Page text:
Aquinas himself puts on a more elaborate case for his position than Mr. Burgess has, and even attempts to provide some Scriptural justification for his view. On the other hand, when one examines the justification of the view, one realizes that is primarily founded on a particular allegorical explanation of Canticles (Song of Solomon) 4:7, “Thou art all fair, my love; there is no spot in thee.” When one examines the proof critically, one discovers that, naturally, there is not much strength to the assertion that the passage refers to Mary, and even less that “no spot in thee” refers to Mary being free from all actual sin.
Furthermore, the position that Mary was free from all actual sin is directly contrary to Scripture, which states:
Romans 3:23 For all have sinned, and come short of the glory of God;
Your speculation about Mary praying a complete version of the Lord’s prayer is no more problematic than our Lord praying and reciting the Psalms in the liturgy of the intertestamental synagogue and Temple. The Lord was quoting Psalm 22 on His cross. Do you suppose He believed the Father had abandoned Him? Or that He was included in the salvation? He did not even need gratuitous prevenience, since He possessed sinlessness by nature.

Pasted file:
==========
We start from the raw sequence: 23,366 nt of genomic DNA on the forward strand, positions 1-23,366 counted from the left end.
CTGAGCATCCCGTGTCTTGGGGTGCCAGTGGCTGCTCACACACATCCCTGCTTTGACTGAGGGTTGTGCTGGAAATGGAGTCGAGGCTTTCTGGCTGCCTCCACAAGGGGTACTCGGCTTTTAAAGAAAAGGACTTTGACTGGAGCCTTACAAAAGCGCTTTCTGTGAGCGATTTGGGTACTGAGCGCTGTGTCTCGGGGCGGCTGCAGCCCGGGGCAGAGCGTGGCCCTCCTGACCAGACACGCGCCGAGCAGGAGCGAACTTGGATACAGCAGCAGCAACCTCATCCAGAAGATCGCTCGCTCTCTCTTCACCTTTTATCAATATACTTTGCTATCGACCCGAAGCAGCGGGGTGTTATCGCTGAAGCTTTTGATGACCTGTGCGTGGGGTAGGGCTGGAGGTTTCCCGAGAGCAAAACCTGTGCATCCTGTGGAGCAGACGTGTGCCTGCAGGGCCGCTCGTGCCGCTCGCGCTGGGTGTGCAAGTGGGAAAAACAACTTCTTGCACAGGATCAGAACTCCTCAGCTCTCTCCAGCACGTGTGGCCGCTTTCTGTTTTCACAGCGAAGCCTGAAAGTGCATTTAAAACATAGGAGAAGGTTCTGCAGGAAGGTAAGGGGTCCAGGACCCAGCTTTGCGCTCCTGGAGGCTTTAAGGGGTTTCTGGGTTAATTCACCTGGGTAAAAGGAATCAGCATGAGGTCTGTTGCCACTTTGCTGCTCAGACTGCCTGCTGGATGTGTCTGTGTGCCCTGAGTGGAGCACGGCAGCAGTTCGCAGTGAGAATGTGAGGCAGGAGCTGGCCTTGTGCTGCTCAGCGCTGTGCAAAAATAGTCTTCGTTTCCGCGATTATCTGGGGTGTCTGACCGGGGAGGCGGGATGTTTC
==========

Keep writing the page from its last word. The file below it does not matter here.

As a preliminary matter, it is good that Burgess has pointed out that my comment about Mary praying a complete version of the Lord’s prayer is just speculation. I don’t know whether she did or not. The Bible does not tell us.
Assuming she did pray the Lord’s Prayer (note that this is an assumption), it is more problematic than Jesus praying or Jesus singing the psalms (“reciting the Psalms in the liturgy of the intertestamental synagogue and Temple” being a bit of an awkward anachronism). Jesus praying is not a problem at all. Jesus did not pray the Lord’s prayer, instead, he provided the prayer as a model to his disciples for them to use. Jesus is not recorded as having prayed that his own sins would be forgiven, and such a prayer would have been problematic, as it would have implied he had sins.
Jesus singing Psalms is not problematic, because when one sings the Psalms, one is not necessarily adopting the words of the Psalmist. For example, when we sing in Psalm 137,
By Babel’s stream we sat and wept,
when Zion we thought on,
in midst thereof we hanged our harps,
the willow trees upon
we do not claim personally to have been to Babylon, to have cried into the Euphrates or to have owned or hung harps. In contrast, however, when we pray we do adopt (or we ought to) the words we are speaking, because we are praying to “let [our] requests be made known unto God.” (Philippians 4:6)